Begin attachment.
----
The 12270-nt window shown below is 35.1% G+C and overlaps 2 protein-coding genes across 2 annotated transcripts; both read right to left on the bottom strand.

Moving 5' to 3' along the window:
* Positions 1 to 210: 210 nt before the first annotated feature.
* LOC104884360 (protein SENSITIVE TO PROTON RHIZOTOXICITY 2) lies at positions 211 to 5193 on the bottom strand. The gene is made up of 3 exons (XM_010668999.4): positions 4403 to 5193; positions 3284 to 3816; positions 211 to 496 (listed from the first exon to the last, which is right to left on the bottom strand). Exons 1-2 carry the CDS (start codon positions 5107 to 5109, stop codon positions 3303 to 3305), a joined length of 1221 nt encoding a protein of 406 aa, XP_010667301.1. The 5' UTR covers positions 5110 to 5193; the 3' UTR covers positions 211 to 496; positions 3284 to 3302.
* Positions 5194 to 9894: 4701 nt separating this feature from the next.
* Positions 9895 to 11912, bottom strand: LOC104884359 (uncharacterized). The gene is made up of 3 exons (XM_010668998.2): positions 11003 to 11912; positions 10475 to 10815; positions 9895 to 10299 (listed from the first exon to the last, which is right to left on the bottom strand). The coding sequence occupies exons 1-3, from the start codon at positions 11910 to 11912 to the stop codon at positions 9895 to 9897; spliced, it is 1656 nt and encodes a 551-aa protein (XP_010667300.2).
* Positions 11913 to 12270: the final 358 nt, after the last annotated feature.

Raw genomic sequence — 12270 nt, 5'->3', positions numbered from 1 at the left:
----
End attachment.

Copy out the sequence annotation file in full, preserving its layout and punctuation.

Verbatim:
The 12270-nt window shown below is 35.1% G+C and overlaps 2 protein-coding genes across 2 annotated transcripts; both read right to left on the bottom strand.

Moving 5' to 3' along the window:
* Positions 1 to 210: 210 nt before the first annotated feature.
* LOC104884360 (protein SENSITIVE TO PROTON RHIZOTOXICITY 2) lies at positions 211 to 5193 on the bottom strand. The gene is made up of 3 exons (XM_010668999.4): positions 4403 to 5193; positions 3284 to 3816; positions 211 to 496 (listed from the first exon to the last, which is right to left on the bottom strand). Exons 1-2 carry the CDS (start codon positions 5107 to 5109, stop codon positions 3303 to 3305), a joined length of 1221 nt encoding a protein of 406 aa, XP_010667301.1. The 5' UTR covers positions 5110 to 5193; the 3' UTR covers positions 211 to 496; positions 3284 to 3302.
* Positions 5194 to 9894: 4701 nt separating this feature from the next.
* Positions 9895 to 11912, bottom strand: LOC104884359 (uncharacterized). The gene is made up of 3 exons (XM_010668998.2): positions 11003 to 11912; positions 10475 to 10815; positions 9895 to 10299 (listed from the first exon to the last, which is right to left on the bottom strand). The coding sequence occupies exons 1-3, from the start codon at positions 11910 to 11912 to the stop codon at positions 9895 to 9897; spliced, it is 1656 nt and encodes a 551-aa protein (XP_010667300.2).
* Positions 11913 to 12270: the final 358 nt, after the last annotated feature.

Raw genomic sequence — 12270 nt, 5'->3', positions numbered from 1 at the left: